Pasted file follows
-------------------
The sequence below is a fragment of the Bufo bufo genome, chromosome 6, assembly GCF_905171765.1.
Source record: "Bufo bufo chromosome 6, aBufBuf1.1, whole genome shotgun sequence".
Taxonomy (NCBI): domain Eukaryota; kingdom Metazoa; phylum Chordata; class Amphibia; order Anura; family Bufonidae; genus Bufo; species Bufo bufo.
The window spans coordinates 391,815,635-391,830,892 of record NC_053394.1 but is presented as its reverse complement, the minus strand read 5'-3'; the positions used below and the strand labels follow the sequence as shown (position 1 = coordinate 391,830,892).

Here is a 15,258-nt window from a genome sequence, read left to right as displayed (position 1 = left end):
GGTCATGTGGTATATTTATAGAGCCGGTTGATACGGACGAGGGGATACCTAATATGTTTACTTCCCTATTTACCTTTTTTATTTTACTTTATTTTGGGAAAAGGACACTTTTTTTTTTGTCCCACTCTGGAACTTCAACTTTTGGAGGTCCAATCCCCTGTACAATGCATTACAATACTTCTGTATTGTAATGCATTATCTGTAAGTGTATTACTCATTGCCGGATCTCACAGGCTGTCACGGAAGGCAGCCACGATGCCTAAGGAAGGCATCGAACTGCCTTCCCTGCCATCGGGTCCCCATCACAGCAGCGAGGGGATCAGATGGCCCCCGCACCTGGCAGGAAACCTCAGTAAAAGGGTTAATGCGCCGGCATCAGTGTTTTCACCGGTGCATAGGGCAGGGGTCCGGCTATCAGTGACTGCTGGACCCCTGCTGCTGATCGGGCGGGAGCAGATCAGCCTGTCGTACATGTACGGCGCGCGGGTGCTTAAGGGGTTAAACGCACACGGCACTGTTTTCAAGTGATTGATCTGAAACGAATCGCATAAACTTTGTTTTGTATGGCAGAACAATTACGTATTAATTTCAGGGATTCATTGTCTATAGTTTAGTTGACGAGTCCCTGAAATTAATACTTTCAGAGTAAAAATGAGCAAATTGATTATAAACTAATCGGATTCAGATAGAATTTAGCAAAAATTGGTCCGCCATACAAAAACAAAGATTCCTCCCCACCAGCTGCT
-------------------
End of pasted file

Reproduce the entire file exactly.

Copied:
The sequence below is a fragment of the Bufo bufo genome, chromosome 6, assembly GCF_905171765.1.
Source record: "Bufo bufo chromosome 6, aBufBuf1.1, whole genome shotgun sequence".
Taxonomy (NCBI): domain Eukaryota; kingdom Metazoa; phylum Chordata; class Amphibia; order Anura; family Bufonidae; genus Bufo; species Bufo bufo.
The window spans coordinates 391,815,635-391,830,892 of record NC_053394.1 but is presented as its reverse complement, the minus strand read 5'-3'; the positions used below and the strand labels follow the sequence as shown (position 1 = coordinate 391,830,892).

Here is a 15,258-nt window from a genome sequence, read left to right as displayed (position 1 = left end):
GGTCATGTGGTATATTTATAGAGCCGGTTGATACGGACGAGGGGATACCTAATATGTTTACTTCCCTATTTACCTTTTTTATTTTACTTTATTTTGGGAAAAGGACACTTTTTTTTTTGTCCCACTCTGGAACTTCAACTTTTGGAGGTCCAATCCCCTGTACAATGCATTACAATACTTCTGTATTGTAATGCATTATCTGTAAGTGTATTACTCATTGCCGGATCTCACAGGCTGTCACGGAAGGCAGCCACGATGCCTAAGGAAGGCATCGAACTGCCTTCCCTGCCATCGGGTCCCCATCACAGCAGCGAGGGGATCAGATGGCCCCCGCACCTGGCAGGAAACCTCAGTAAAAGGGTTAATGCGCCGGCATCAGTGTTTTCACCGGTGCATAGGGCAGGGGTCCGGCTATCAGTGACTGCTGGACCCCTGCTGCTGATCGGGCGGGAGCAGATCAGCCTGTCGTACATGTACGGCGCGCGGGTGCTTAAGGGGTTAAACGCACACGGCACTGTTTTCAAGTGATTGATCTGAAACGAATCGCATAAACTTTGTTTTGTATGGCAGAACAATTACGTATTAATTTCAGGGATTCATTGTCTATAGTTTAGTTGACGAGTCCCTGAAATTAATACTTTCAGAGTAAAAATGAGCAAATTGATTATAAACTAATCGGATTCAGATAGAATTTAGCAAAAATTGGTCCGCCATACAAAAACAAAGATTCCTCCCCACCAGCTGCT